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Reconstruction history distorted

With all the shrill clamor for the destruction of all Confederate monuments and images, there should be more examination of the history of the South, especially the Reconstruction era after the War Between the States. But I suspect this history is never taught in our schools, not even in the South, or worse, that some version of the history of that time is being taught, but it is a one-sided, anti-White version.

I am focusing for the moment on Louisiana’s history, because that state is the scene of the latest vandalism of Confederate statuary and monuments — and there are demands from insatiable lefties to destroy even more such monuments. Is anybody trying to counter the propaganda?

For the moment it seems the anti-White left has the megaphone and they are making sure they put their side of the story out there, so that the unthinking and uninformed amongst us will agree that yes, those hateful, odious statues and symbols have to go; because slavery, because Jim Crow.

And why were there these social restrictions that we refer to as ‘Jim Crow’?

If you search the Internet for an incident called the ‘Colfax massacre’ or something similar, you will find a lot of information which presents the familiar pro-black slant on the incident. Was it a massacre? A riot? Whatever happened in Colfax Grant Parish, people died in that incident. According to the PC version, the victims were innocent black people.

But rather than reading the story as told by some hack lefty writer, or some politically correct academic, let’s go back to the report from Joseph Pere Bell Wilmer, who lived during those times and had actual knowledge of the situation. He describes how the Radical Republicans and their ilk, including carpetbaggers, Southern renegade ‘scallywags’, and assorted others, incited fear on the part of blacks and deliberately provoked violence. Sound familiar? Today’s counterparts of those malicious talebearers do the same thing in our media daily.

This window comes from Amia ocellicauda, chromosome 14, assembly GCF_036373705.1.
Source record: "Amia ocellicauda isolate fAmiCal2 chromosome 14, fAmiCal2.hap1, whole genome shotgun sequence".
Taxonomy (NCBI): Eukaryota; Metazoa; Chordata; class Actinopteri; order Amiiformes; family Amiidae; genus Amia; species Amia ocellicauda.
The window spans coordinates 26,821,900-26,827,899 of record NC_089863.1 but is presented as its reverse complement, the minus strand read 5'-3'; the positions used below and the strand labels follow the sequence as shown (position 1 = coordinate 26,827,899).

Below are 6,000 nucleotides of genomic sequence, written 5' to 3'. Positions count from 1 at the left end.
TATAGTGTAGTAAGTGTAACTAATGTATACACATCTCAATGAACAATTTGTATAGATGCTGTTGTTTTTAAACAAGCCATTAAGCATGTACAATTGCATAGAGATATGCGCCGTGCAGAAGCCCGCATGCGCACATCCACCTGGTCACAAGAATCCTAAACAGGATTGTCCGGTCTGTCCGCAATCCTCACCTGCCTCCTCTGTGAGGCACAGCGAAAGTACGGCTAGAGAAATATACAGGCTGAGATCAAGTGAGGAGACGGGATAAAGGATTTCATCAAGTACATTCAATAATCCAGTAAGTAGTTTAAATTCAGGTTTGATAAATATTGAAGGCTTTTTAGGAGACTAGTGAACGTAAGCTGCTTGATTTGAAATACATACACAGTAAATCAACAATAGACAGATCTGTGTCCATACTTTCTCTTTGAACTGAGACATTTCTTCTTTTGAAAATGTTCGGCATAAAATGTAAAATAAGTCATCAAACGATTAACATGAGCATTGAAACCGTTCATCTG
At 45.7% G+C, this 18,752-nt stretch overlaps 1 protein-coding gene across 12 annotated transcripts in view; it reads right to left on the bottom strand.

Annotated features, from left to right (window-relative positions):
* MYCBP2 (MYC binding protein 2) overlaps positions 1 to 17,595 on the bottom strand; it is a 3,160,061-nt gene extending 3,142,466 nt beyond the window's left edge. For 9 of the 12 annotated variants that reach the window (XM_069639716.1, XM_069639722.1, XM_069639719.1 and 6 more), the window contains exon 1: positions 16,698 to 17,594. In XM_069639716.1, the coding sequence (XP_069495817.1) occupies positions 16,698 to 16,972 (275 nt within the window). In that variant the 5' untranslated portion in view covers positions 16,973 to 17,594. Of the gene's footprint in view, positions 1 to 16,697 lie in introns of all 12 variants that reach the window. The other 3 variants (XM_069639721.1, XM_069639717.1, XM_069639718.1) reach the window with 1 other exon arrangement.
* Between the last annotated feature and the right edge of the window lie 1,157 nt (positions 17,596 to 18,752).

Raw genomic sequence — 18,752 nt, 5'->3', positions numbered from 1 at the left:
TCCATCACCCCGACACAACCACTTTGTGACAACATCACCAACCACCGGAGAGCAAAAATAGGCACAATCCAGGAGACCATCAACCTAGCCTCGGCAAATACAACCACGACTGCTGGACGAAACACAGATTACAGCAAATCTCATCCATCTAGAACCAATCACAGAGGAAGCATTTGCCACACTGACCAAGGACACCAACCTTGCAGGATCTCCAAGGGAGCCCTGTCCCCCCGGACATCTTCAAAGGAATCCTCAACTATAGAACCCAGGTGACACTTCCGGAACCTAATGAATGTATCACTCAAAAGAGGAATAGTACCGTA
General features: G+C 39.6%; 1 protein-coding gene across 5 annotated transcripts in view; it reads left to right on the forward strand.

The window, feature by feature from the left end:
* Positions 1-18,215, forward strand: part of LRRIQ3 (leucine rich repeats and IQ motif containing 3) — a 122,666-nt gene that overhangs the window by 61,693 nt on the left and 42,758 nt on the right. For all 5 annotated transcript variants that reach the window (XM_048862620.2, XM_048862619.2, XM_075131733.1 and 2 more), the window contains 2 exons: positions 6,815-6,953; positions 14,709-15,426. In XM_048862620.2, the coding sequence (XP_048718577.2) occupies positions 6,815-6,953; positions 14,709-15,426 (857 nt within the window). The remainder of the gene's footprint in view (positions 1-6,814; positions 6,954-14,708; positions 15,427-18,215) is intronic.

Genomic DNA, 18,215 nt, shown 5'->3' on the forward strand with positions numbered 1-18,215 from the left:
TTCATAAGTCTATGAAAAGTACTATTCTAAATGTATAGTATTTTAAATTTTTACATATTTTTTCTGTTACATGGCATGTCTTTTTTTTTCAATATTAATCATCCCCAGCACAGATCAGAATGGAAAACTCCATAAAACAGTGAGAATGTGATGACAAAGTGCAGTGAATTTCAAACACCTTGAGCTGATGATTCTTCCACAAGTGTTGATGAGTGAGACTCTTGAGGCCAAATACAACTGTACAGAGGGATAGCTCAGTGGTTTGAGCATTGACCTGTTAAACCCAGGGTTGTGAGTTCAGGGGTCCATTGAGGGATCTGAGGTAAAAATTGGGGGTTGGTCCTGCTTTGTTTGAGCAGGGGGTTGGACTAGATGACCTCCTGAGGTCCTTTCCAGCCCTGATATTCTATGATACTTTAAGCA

‘The murders and assassinations which have defiled our land with blood, are thus explained. With such elements of mischief seething and raging beneath the surface of society, any other result would be almost a miracle. No complaint is heard of Federal soldiers being murdered or molested through the South as the German soldiers were murdered during the occupation of French territory — no violence, no attempt at resistance to Federal authority. The disturbances are local, and in no instance, within my observation, have the whites been the aggressors.

The safety of the negroes had been as inviolable as that of the soldiers, if their behavior had been as discreet and unaggressive. The melancholy tragedy in Grant Parish has been proclaimed far and wide to the prejudice of the white people in this State. The fact has been strangely withheld, that before this event, so deeply deplored by our citizens, the negroes had rushed to arms, whole families of the white community had been frightened from their homes by insulting forays and threats of extermination; some escaping across the river, and others to the woods — one dear child, to my knowledge, having perished from cold and exposure in the forest — and another already dead and laid out for burial was madly flung into the public street.

“Prior to the attack on the fortification at Colfax,” I quote from a letter addressed to me, by the excellent rector of the adjacent Parish, “the negroes had driven from their homes every white family in the vicinity. A reign of terror has been inaugurated, and they had threatened the destruction of the white race in three parishes. Their deliberation to sack and burn the town of Natchitoches, Alexandria, and Pineville was openly proclaimed. Almost the whole negro population was armed, and prepared to carry into effect this perfidious design against the whites in the event of their being able to maintain themselves at Colfax. They courted the assault, being confident that they could annihilate the attacking party, and this being done, the country would be left defenceless, and they were to sally forth upon the work of destruction.”